The handle making process begins with cutting seamless steel pipe (DOM) down to size and then knurling a texture into the handle by using a lathe. The knurling process requires precise pressure and speed to cut a seamless, perfect pattern.
The ends of the handles are shaped in one of two ways. The classic long handle without a hook is shaped by hand and hammer in a die. For the hook option, we precisely machine the end cap on a lathe from solid steel rod stock. The hook is formed using a custom-made jig and welded into place. Both options require a great deal of sanding/blending by hand to achieve the desired finish.
Each style of handle requires the end cap to be welded to the handle and then blended down to a smooth, flush surface. This is done with such precision and care that the weld is virtually impossible to detect. During this process, the diamond grip is also blended for a softer feel.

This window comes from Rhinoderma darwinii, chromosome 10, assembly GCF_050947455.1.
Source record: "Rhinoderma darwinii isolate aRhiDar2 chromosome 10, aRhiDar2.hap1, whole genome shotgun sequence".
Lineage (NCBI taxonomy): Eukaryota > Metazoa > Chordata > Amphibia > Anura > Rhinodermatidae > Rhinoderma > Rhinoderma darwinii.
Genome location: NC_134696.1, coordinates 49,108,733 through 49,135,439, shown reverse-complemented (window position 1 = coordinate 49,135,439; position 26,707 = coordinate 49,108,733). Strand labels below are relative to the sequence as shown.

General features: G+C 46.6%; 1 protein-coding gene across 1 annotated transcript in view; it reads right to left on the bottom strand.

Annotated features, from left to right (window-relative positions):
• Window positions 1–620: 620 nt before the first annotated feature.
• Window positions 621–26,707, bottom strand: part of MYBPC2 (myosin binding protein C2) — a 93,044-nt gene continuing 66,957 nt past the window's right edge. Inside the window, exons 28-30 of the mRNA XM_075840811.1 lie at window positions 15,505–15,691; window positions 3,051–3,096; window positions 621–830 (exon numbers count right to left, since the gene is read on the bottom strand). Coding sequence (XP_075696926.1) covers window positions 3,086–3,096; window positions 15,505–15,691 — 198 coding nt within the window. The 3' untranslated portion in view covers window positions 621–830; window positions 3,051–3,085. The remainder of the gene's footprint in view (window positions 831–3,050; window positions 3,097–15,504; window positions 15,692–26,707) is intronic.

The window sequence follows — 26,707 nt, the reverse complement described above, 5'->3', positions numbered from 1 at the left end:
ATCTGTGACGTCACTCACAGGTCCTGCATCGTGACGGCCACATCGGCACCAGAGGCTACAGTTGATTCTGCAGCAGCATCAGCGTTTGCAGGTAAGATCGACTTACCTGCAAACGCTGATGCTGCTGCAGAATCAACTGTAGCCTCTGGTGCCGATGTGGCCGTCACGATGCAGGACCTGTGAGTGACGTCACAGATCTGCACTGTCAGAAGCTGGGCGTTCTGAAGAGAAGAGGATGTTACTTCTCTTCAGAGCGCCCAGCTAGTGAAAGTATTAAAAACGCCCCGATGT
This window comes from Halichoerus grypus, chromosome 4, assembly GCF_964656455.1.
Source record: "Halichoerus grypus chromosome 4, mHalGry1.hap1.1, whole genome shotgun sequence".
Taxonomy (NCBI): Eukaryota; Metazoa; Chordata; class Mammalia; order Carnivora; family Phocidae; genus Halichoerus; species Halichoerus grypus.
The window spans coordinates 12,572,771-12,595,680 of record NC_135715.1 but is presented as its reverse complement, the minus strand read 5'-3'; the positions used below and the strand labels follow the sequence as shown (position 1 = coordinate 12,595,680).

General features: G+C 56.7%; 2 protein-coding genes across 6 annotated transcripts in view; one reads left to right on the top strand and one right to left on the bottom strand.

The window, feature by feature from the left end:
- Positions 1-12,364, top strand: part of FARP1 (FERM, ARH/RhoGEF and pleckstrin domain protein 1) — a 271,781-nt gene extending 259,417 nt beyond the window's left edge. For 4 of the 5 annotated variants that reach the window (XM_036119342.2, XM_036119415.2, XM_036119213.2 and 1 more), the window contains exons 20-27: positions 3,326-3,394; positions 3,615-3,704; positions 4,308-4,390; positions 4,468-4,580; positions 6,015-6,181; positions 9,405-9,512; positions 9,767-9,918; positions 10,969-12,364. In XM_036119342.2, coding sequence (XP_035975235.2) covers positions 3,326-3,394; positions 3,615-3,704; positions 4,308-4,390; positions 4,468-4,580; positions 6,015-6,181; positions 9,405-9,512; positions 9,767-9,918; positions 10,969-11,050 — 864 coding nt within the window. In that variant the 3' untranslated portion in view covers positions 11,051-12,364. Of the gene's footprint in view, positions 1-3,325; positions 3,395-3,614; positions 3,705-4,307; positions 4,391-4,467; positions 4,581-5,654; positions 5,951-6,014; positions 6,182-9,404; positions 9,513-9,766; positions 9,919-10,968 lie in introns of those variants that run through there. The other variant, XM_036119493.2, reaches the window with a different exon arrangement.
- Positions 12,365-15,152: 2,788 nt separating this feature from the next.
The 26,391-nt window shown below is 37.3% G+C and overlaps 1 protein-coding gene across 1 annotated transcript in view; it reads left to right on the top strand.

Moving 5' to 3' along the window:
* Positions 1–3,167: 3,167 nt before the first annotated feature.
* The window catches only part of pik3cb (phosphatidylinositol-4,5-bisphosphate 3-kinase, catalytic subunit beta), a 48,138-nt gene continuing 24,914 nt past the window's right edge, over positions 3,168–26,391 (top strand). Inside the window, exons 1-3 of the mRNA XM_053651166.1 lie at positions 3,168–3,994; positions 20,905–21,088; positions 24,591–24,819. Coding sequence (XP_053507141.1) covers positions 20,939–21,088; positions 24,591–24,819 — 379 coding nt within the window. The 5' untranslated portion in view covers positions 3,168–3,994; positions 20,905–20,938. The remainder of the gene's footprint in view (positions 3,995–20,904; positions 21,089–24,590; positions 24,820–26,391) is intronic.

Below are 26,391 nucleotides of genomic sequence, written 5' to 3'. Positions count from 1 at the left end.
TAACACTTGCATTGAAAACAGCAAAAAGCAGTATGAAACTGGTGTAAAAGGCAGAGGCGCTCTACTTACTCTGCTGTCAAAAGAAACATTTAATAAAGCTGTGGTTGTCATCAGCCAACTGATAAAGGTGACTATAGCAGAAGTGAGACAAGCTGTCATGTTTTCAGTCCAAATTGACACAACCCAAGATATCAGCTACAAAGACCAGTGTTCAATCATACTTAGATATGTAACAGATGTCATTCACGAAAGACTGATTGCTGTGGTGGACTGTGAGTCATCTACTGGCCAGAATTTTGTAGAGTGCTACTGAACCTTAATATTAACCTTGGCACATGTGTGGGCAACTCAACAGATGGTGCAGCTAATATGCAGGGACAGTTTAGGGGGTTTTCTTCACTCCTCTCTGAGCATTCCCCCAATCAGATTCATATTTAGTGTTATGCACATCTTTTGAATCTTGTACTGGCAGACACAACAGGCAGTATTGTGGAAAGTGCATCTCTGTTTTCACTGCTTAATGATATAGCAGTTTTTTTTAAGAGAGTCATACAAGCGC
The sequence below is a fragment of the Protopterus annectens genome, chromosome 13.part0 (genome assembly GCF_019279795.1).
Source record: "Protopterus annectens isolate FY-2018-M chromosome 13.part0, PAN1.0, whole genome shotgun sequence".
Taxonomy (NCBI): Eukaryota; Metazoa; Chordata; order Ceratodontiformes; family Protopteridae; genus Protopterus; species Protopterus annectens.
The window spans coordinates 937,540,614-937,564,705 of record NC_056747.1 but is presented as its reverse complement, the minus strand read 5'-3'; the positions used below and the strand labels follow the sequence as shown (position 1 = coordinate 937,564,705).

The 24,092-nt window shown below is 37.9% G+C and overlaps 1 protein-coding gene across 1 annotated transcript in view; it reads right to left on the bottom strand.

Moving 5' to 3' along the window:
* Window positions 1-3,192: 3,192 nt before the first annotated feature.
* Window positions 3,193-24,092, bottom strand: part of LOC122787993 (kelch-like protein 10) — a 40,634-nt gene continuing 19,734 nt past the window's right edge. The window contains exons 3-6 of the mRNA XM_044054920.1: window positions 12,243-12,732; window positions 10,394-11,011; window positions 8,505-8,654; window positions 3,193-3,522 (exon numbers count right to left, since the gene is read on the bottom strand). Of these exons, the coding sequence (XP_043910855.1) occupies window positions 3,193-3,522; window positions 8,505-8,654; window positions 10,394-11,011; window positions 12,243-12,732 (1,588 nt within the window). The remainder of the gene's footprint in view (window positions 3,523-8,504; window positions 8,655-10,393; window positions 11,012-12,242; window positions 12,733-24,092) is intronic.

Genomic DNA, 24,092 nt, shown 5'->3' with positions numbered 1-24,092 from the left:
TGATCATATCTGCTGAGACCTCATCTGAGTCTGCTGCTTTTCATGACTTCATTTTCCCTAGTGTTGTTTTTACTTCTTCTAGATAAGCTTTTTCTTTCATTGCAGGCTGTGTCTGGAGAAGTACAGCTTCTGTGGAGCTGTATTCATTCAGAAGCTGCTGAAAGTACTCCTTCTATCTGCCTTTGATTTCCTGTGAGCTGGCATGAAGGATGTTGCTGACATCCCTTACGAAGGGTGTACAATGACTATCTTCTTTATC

Next, the handles are crimped and formed on a hydraulic press using the same die used for forming the wok body, to ensure a perfect fit.
One of the signature design elements a textured brass circle between the wok body and handle. The brass element adds rigidity and beauty; the detail is created by cutting the material to shape and then adding texture by pressing a textured die into the brass circle with our hydraulic press. After adding texture, holes are drilled for rivets and the circle is pressed into a soft radius to fit the wok body.
Each wok begins as a flat disc, cut from a sheet of steel. Our logo is stamped into the bottom of each wok before the pressing process begins. The body of the wok goes through several pressing processes by hand until the right form is achieved. Holes are drilled for the later attachment of the handle to the body.
Assembling and Finishing
Each handle is riveted to the body of the wok using tools specifically made to precisely set each rivet and ensure a secure connection. The wok handles are riveted to the body using a custom die we created just for this task. The rivets were specifically chosen for their strength and size.
Each wok is put under an intense flame to bring it to the desired blue-black color. Finally, the woks are assembled by riveting the handle to the body, and then seasoned using high heat and oil.